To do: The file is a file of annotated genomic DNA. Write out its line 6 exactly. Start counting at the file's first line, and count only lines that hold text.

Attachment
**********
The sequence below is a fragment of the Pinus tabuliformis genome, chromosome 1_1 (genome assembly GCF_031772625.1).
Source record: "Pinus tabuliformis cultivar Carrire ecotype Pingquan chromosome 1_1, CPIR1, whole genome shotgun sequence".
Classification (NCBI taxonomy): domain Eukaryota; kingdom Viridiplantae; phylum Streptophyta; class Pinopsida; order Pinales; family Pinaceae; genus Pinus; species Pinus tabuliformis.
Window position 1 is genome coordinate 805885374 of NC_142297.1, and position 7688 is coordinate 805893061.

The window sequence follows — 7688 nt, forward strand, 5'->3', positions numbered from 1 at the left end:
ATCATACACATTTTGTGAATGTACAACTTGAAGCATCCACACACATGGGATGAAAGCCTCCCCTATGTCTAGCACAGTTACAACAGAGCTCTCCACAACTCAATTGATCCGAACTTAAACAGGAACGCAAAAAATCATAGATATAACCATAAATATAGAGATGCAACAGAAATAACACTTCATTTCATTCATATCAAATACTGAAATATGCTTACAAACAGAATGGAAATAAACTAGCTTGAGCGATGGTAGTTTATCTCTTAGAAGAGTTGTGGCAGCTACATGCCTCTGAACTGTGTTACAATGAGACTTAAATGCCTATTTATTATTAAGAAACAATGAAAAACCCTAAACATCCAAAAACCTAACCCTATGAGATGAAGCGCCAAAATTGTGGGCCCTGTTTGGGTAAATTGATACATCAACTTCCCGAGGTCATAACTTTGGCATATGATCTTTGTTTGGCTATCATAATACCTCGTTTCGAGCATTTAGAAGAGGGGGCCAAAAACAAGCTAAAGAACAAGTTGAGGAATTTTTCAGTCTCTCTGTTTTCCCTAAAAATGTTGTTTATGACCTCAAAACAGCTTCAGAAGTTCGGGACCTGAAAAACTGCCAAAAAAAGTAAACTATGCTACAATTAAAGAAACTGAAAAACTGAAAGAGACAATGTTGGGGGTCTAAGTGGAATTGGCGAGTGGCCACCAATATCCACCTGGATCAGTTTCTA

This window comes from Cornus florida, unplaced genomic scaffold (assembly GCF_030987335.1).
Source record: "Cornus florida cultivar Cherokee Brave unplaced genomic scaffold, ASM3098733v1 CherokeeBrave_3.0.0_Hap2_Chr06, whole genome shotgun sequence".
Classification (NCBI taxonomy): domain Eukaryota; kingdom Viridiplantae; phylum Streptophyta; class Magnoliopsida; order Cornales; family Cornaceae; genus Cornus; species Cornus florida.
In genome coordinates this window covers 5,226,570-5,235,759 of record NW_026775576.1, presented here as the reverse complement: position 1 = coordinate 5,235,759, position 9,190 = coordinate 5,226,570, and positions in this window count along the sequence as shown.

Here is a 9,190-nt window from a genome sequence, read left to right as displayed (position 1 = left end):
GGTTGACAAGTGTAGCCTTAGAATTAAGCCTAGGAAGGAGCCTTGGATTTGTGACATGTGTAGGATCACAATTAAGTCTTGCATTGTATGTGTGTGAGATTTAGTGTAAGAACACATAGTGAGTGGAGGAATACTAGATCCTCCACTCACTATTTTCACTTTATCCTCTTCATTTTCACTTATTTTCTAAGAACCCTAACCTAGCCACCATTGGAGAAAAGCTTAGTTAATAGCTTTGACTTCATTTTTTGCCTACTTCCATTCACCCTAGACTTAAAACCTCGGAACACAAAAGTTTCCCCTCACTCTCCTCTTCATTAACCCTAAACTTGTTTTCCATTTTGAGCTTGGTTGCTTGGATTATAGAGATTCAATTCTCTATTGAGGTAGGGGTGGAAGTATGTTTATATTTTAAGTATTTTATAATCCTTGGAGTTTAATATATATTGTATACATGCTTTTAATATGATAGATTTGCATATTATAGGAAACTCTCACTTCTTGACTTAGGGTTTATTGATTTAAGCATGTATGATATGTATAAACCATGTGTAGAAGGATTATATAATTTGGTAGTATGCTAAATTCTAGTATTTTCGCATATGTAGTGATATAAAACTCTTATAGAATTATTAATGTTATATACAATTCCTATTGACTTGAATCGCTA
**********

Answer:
ATCATACACATTTTGTGAATGTACAACTTGAAGCATCCACACACATGGGATGAAAGCCTCCCCTATGTCTAGCACAGTTACAACAGAGCTCTCCACAACTCAATTGATCCGAACTTAAACAGGAACGCAAAAAATCATAGATATAACCATAAATATAGAGATGCAACAGAAATAACACTTCATTTCATTCATATCAAATACTGAAATATGCTTACAAACAGAATGGAAATAAACTAGCTTGAGCGATGGTAGTTTATCTCTTAGAAGAGTTGTGGCAGCTACATGCCTCTGAACTGTGTTACAATGAGACTTAAATGCCTATTTATTATTAAGAAACAATGAAAAACCCTAAACATCCAAAAACCTAACCCTATGAGATGAAGCGCCAAAATTGTGGGCCCTGTTTGGGTAAATTGATACATCAACTTCCCGAGGTCATAACTTTGGCATATGATCTTTGTTTGGCTATCATAATACCTCGTTTCGAGCATTTAGAAGAGGGGGCCAAAAACAAGCTAAAGAACAAGTTGAGGAATTTTTCAGTCTCTCTGTTTTCCCTAAAAATGTTGTTTATGACCTCAAAACAGCTTCAGAAGTTCGGGACCTGAAAAACTGCCAAAAAAAGTAAACTATGCTACAATTAAAGAAACTGAAAAACTGAAAGAGACAATGTTGGGGGTCTAAGTGGAATTGGCGAGTGGCCACCAATATCCACCTGGATCAGTTTCTA